With access to more than 400 satellites plus at least two tiny, maneuverable robotic shuttles, the U.S. military is the clear leader in military spacecraft. But with 70 orbiters of its own, China is catching up fast. Last year, Beijing matched Washington in space launches for the first time, boosting no fewer than 15 satellites into orbit. It was the first time any nation kept a celestial pace with the U.S. since the height of the Cold War.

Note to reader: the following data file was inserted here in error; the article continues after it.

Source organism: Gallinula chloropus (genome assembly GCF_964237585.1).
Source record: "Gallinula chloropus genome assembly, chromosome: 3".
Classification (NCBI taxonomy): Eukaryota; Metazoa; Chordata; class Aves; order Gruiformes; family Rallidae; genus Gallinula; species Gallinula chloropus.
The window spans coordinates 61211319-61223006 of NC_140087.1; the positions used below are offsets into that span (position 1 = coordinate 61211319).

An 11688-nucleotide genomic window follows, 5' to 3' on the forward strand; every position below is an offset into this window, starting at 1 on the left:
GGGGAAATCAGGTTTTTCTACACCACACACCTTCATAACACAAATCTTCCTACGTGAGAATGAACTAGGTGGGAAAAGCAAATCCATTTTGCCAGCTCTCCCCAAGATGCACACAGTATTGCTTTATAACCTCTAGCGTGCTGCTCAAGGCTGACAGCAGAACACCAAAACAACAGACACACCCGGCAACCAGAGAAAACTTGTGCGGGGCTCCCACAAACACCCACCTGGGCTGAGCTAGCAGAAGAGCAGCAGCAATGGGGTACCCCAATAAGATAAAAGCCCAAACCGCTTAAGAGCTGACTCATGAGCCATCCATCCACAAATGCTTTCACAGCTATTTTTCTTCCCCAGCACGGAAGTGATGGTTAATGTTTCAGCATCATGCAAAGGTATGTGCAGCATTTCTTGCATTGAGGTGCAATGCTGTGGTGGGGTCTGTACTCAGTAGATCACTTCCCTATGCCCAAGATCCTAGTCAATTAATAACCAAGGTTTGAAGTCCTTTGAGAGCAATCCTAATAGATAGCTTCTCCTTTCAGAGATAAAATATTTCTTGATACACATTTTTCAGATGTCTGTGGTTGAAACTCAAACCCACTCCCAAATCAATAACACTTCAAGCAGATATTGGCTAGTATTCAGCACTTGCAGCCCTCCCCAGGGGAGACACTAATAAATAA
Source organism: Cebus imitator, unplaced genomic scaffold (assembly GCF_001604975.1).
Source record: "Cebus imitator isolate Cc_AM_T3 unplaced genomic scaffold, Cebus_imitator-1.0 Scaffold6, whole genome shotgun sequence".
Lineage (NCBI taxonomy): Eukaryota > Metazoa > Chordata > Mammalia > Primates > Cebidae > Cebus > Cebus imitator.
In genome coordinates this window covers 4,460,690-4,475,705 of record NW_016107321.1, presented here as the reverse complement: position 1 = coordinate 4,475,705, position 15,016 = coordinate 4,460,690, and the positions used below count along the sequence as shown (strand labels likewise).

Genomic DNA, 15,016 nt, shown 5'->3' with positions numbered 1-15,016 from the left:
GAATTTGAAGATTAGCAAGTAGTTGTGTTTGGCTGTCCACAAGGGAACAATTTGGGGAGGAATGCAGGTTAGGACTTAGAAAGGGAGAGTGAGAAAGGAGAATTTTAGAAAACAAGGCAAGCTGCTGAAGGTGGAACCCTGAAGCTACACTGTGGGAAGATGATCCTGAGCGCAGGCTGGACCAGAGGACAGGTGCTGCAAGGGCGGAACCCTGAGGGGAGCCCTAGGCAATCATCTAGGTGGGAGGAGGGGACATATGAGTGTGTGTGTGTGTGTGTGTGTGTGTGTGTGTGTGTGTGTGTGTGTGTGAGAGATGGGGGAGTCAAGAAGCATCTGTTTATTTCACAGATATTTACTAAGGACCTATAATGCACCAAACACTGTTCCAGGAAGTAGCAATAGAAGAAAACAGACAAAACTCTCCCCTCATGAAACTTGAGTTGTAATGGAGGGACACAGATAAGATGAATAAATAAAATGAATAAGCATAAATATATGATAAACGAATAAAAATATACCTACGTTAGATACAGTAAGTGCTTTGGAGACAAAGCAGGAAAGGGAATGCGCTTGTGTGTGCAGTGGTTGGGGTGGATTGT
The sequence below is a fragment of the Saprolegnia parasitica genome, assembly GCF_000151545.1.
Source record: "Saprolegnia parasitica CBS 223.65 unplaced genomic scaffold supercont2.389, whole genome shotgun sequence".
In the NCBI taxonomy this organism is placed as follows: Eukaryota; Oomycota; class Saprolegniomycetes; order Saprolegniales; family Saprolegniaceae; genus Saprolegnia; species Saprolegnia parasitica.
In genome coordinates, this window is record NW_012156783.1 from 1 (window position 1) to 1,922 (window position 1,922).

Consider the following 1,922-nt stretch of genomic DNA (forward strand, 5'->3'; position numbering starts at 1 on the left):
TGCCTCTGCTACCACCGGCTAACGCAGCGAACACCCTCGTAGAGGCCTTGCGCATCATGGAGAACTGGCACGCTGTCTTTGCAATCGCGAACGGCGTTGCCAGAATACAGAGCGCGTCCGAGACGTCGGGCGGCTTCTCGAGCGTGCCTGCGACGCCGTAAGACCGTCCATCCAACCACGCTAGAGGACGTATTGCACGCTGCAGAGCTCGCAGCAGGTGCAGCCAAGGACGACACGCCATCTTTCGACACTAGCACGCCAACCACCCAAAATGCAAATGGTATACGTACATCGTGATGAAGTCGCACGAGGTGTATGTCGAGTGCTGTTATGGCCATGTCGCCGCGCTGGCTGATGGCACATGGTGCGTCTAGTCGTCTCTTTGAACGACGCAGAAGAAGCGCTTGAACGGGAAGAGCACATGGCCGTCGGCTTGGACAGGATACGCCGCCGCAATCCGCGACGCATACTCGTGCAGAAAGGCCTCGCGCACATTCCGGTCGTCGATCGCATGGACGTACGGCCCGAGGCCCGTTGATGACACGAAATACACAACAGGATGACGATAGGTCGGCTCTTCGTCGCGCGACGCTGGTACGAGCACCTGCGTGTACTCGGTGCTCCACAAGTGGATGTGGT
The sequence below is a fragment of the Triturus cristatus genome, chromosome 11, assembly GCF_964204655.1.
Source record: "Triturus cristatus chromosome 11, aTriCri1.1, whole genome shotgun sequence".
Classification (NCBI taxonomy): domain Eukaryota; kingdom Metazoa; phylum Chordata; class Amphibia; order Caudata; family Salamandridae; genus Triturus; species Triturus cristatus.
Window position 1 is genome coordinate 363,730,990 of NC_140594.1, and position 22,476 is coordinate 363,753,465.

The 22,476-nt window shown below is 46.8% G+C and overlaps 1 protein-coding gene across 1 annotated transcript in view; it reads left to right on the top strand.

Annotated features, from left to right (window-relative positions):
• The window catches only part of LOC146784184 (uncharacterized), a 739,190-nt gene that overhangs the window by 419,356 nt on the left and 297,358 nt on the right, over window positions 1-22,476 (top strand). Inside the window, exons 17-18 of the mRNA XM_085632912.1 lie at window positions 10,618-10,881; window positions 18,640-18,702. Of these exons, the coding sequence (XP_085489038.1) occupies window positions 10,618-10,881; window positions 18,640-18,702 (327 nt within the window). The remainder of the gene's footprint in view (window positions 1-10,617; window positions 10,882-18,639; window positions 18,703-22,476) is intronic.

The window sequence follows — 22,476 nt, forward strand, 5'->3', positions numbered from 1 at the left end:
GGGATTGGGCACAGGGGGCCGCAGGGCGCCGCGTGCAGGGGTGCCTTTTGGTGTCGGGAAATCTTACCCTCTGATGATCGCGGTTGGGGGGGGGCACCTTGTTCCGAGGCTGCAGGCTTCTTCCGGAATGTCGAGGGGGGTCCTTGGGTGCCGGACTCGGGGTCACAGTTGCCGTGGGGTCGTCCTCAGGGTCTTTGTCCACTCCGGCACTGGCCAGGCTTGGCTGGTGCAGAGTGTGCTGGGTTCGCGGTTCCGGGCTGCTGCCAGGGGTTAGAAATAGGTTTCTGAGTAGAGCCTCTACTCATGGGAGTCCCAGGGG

The new space race is on. But in the view of one influential analyst, the race isn’t worth the prize. Space “is expensive to enter, hard to sustain assets in, contains no defensive ground, and — barring energy-intensive maneuvering – forces assets into predictable orbits,” Andrew Erickson, a Naval War College professor and editor of the new book Chinese Aerospace Power, told me as part of a longer interview over at AOL Defense.